A Frustration Followed by Happy Moments
I got yelled at by a bus driver today. These things happen. Of course, it could have been avoided if my language skills were better. It happened like this: I got on the bus (not news in itself) and my student ID/bus card failed to work. The bus driver kindly handed me a fare card and waived me on back. When I got off at my stop, I knew enough to hand my card back to the bus driver and wait for some kind of fare price which I heard as “èr” (two) and was accompanied by the holding up of two fingers.
At the time, I remember thinking it was odd that he didn’t use the more correct word “liǎng” (which translates to “a couple”) but who was I to argue with a native speaker? It would be a funny old world if we were all alike and so I deposited exactly $2 in the till and got off the bus confident in my handling of this delicate transaction.
This confidence was…misplaced, as I soon found out when the bus driver ran out of the bus after me yelling “bú gòu” or “not enough.” While an uncomfortable situation in any setting, this was currently happening in front of the Top City Mall on a busy Sunday. I had inadvertently become a tourist attraction for the many, many happy families and preteens waiting at the bus stop. Ever have a situation where you know everyone is watching you because no one is makes eye contact with you? Yes, this was one of those and, as I red-facedly followed the bus driver back onto the bus, I felt the increasing strength of the not-gaze upon me.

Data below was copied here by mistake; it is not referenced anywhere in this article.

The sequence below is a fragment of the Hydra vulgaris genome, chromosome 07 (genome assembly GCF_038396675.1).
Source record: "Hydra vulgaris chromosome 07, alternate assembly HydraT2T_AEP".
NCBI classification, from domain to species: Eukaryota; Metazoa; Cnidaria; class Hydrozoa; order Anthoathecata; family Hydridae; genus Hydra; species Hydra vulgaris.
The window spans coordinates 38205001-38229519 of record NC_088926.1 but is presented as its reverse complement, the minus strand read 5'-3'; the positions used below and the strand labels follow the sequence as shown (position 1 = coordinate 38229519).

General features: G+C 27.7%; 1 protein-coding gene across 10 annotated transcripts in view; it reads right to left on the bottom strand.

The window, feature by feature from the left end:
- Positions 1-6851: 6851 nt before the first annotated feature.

The bus driver looked at me expectantly, “èr.” Okay…maybe he hadn’t seen me pay the fare before? I good-naturedly put in another $2 to show my respect for the law of the bus. “bú gòu!” Again? He repeated “èr” once again, holding up his two fingers, and this time I caught the added “sí” sound at the end. Understanding slowly dawned…uh oh. Many Taiwanese pronounce “shí” (the sound for the number 10) as “sí” and my untrained ears hadn’t caught it. Oh…”èr sí” as in “two ten.” As in twenty, the number that is ten times what I had paid before. The number that I had learned in the first week of 101 Chinese. No wonder this bus driver thought I was a simpleton.
I smiled a “forgive me for I am but an ignorant and well-intentioned foreigner in your beautiful country” smile (sadly, not for the first or last time this trip) and to show I understood said, “Ah…èrshí…Zhēn bù hǎo yìsi…” and deposited the correct fare. The people on the bus were too polite to slow clap, but you could tell they wanted to. I then walked down the longest set of bus stairs ever while not-returning the not-stares the many passerby that had stopped to not-watch. It was not my proudest moment.
The rest of my day was fantastic by the way. It was filled with a few minor linguistic successes and much-needed relaxation. I browsed some of the shops in the mall, correctly navigated the Chinese language menu at my favorite tea house, and rode the bus two more times. All without further incident. I also managed to buy this:
In summary, the bus ride today was totally worth it. Not because it ended in cartoon character shirts (maybe a little bit) but because I learned a little bit about listening more carefully to people and the bus experience didn’t color the rest of my day. Really, this is part of why I came here: for the “not understanding.” If I understood everything perfectly the first time, what would be the point of studying abroad? I’m not here to be perfect. I am here to learn, in my own helter-skelter, awkwardly-embarrassing way. This wasn’t the first time that I have made a fool of myself and it won’t be the last. (Trust me on this…) That is part of why I am choosing to write about this moment caused by my own ignorance instead of how I successfully ordered bubble tea: because all these moments are important. Not just the ones that make me look good.